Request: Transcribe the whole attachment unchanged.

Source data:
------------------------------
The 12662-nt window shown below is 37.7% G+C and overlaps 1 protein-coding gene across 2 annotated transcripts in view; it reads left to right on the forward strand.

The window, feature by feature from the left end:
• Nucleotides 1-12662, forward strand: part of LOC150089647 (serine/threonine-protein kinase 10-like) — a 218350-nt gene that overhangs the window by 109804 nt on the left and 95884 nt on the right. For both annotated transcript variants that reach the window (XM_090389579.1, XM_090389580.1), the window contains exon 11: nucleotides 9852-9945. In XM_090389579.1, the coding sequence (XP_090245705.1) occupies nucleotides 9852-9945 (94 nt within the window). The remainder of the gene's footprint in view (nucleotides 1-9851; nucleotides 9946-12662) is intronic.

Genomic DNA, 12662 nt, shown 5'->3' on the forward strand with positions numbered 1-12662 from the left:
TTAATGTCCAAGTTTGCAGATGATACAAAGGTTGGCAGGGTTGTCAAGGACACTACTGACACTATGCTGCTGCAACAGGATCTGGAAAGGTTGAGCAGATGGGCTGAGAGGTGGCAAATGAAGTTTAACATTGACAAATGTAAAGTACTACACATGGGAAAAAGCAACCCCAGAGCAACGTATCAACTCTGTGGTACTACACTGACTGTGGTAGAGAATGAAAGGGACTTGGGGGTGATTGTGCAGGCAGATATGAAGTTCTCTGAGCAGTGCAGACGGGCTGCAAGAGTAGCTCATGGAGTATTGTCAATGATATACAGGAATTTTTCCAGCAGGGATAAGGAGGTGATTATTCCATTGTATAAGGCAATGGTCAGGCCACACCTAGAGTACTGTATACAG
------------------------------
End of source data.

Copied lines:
The 12662-nt window shown below is 37.7% G+C and overlaps 1 protein-coding gene across 2 annotated transcripts in view; it reads left to right on the forward strand.

The window, feature by feature from the left end:
• Nucleotides 1-12662, forward strand: part of LOC150089647 (serine/threonine-protein kinase 10-like) — a 218350-nt gene that overhangs the window by 109804 nt on the left and 95884 nt on the right. For both annotated transcript variants that reach the window (XM_090389579.1, XM_090389580.1), the window contains exon 11: nucleotides 9852-9945. In XM_090389579.1, the coding sequence (XP_090245705.1) occupies nucleotides 9852-9945 (94 nt within the window). The remainder of the gene's footprint in view (nucleotides 1-9851; nucleotides 9946-12662) is intronic.

Genomic DNA, 12662 nt, shown 5'->3' on the forward strand with positions numbered 1-12662 from the left:
TTAATGTCCAAGTTTGCAGATGATACAAAGGTTGGCAGGGTTGTCAAGGACACTACTGACACTATGCTGCTGCAACAGGATCTGGAAAGGTTGAGCAGATGGGCTGAGAGGTGGCAAATGAAGTTTAACATTGACAAATGTAAAGTACTACACATGGGAAAAAGCAACCCCAGAGCAACGTATCAACTCTGTGGTACTACACTGACTGTGGTAGAGAATGAAAGGGACTTGGGGGTGATTGTGCAGGCAGATATGAAGTTCTCTGAGCAGTGCAGACGGGCTGCAAGAGTAGCTCATGGAGTATTGTCAATGATATACAGGAATTTTTCCAGCAGGGATAAGGAGGTGATTATTCCATTGTATAAGGCAATGGTCAGGCCACACCTAGAGTACTGTATACAG